Just being honest here, but the rest of the second half of the album tries a lot of things that work, and a lot that kind of fall flat for me. That is not at all to say that the rest of “Radical” is bad. But the band does experiment with some new sounds and techniques that work most of the time, and sometimes are… just ok.
“Hostile Architecture”, and “AWOL” sounds like classic ETID, and so does “The Whip”. We have the pounding riffs, and time signature shifts that make ETID so unique. There is a full-on onslaught with the double bass groove and crazy dissonant guitar chord stabs. Keith’s acerbic wit is on full show with the lyrics, which I am sure will be sing-alongs later, at concerts.
Fear is a fetish and I am a masochist
I’m not ashamed of my shame, now that I gave it a name
I’m not ashamed of my shame, now that I know its name
By the time we get to “White Void” you are ready to hear something different, and that is exactly what you get. You get a chuggy southern rock riff and vocal melody (a staple of ETID) that soon turns into… something totally different. It sounds like the band has been listening to the Deftones, and I don’t mean that with any malice or venom. It is a departure and something new we have not heard before. Does it work? Sometimes...
The album ends with “We Go Together” which is the most out of character song for the band. There is a creepy synth sample that comes in and out of the mix. The lyrics are back to straight Nihilism to sudden hopefulness, and the vocals switch between screaming and singing flawlessly. About halfway through, there are big vocal harmonies that sound like a Queen song on LSD. Then, the creepy synth sample comes back in, and the song becomes almost schizophrenic to listen to… it’s really odd and I still don’t know how I feel about this closer.
Every Time I Die: Wrapping Up “Radical”…
Even if you are a casual fan of the band, I think “Radical” is worth checking out. There is a lot going on here. Every Time I Die has come a long way since I first heard them in 2005. Every record they seem to try something new, and throw a different curveball at us as listeners. I can definitely appreciate that, but I also give them a fair shake when I say that sometimes what they do works really well, and sometimes… not so much.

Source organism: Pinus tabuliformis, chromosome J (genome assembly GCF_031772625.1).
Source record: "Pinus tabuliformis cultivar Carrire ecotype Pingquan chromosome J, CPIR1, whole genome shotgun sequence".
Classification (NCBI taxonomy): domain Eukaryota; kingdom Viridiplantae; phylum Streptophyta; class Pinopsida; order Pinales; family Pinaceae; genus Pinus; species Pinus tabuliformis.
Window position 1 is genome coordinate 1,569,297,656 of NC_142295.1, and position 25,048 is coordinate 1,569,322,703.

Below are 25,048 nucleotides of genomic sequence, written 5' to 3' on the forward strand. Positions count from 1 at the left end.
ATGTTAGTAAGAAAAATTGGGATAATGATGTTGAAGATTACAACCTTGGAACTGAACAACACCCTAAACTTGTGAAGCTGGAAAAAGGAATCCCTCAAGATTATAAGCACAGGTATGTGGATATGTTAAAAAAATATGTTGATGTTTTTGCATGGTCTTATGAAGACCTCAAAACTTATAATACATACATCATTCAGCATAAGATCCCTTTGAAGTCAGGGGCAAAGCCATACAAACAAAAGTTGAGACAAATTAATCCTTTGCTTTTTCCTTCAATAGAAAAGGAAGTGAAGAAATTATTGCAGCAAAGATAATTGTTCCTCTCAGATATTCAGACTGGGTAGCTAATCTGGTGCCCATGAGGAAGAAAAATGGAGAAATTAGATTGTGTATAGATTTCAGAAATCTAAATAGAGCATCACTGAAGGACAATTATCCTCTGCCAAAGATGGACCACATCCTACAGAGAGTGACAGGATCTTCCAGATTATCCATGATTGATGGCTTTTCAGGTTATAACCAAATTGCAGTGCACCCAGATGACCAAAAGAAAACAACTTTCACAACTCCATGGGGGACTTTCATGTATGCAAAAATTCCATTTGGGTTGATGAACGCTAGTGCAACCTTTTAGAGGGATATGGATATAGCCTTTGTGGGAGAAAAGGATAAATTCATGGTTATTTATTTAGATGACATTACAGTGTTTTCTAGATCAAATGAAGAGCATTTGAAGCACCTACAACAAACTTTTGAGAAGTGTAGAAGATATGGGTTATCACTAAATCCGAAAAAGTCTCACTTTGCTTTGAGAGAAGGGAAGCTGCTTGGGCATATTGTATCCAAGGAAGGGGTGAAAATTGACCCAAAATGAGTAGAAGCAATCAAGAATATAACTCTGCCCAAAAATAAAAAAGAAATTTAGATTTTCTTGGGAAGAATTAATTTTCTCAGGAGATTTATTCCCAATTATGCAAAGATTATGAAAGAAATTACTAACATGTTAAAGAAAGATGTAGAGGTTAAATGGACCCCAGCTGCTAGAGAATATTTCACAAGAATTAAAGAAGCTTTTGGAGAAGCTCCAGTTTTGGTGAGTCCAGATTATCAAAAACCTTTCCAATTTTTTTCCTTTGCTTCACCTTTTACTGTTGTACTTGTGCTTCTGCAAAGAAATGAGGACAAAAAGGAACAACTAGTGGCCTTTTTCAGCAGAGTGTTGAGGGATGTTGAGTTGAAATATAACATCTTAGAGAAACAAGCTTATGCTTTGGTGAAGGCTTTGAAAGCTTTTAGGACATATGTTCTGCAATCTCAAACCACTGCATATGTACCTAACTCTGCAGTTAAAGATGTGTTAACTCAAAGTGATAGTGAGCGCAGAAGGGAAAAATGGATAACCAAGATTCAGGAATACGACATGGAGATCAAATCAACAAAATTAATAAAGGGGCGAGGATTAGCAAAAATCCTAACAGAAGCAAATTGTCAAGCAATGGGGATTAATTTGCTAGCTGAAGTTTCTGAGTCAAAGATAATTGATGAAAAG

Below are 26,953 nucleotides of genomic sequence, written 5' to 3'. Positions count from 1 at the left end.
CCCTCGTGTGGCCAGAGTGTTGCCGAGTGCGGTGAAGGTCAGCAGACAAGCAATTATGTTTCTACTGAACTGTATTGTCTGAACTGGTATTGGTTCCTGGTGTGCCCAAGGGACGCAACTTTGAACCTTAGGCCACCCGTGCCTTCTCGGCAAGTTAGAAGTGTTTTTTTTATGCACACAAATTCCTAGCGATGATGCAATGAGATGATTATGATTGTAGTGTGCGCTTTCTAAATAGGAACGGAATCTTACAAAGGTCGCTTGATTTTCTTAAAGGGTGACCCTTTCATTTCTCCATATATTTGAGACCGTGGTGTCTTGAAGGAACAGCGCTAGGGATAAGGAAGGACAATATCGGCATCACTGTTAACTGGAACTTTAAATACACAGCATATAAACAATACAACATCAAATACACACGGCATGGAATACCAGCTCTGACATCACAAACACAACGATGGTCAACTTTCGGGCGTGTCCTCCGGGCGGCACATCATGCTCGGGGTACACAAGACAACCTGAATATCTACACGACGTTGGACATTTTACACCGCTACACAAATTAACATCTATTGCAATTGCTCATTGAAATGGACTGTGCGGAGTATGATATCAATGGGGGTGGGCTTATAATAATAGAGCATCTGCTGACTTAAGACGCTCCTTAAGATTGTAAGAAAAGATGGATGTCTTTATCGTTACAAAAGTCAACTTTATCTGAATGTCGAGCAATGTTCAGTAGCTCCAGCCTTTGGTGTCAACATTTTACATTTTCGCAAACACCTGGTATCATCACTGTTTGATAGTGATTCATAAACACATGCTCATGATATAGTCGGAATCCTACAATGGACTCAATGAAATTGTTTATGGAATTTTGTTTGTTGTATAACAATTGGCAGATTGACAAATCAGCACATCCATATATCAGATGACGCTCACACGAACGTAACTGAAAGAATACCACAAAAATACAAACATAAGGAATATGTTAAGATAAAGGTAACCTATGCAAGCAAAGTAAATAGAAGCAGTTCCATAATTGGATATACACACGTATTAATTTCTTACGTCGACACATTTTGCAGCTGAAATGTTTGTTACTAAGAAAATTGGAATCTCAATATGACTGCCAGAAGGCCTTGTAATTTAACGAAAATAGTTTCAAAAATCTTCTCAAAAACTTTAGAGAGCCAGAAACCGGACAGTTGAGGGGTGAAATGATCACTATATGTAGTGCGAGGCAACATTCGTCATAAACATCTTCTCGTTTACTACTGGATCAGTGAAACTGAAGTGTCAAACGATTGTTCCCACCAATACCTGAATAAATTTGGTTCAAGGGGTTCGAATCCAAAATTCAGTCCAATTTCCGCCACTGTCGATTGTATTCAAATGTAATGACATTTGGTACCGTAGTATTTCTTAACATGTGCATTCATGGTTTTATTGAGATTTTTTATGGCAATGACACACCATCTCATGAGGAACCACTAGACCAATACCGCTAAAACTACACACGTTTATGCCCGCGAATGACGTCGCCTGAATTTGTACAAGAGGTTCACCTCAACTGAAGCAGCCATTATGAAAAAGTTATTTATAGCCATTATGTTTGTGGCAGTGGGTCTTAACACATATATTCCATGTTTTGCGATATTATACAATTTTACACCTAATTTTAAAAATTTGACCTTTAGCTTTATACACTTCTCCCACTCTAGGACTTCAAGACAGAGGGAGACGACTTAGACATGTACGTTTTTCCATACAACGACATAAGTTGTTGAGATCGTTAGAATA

But here’s the thing: Even the worst songs from ETID are usually light years ahead of their peers. Every Time I Die seems to always be a step ahead of the pack. Keith usually takes the spotlight when it comes to the band, but the musicianship on this album is also next level. Whether you like the classic ETID or the more experimental side of the band, there is something for everyone here.
The subject matter here is pretty harsh. We have a country painted in turmoil with some of these lyrics, and no matter what your political leanings, it’s easy to see that things are definitely not okay. They have not been okay for a long time, and I think the subject matter of some of the songs addresses that in different ways. Both childish and naïve, and also well-studied and adult-oriented. There are some pretty rough digs at “Trump’s America” but there are also some moments of self-reflection and light. “Radical” is a journey.
I don’t usually “rate” albums because that seems like such a vapid way to score music. It’s not a competition, ya’ll. But if you held a gun to my head and made me spit out a number, I would say this is a 9/10. Every Time I Die has created an “almost masterpiece” with this album. Everyone in the band is approaching middle age, yet they have made some of these younger bands look really weak with this album. I honestly cannot wait to see what they do next.
Rating (Out of 5): 🤘🤘🤘🤘
YOU CAN STREAM/DOWLOAD/BUY THE ALBUM HERE!
Christoper HortonChristopher has been playing guitar, bass, and piano for 28 years. He has been active in the professional music industry for over two decades. Chris has toured for years with several bands and music projects across the United States. He worked in Los Angeles as a studio musician and engineer working with many genres, but mainly Pop, Rock, and Metal. In between giving private lessons, he is usually recording under his various projects. Christopher plays Schecter Guitars, BOSS Amplifiers, and uses STL Tones in the studio.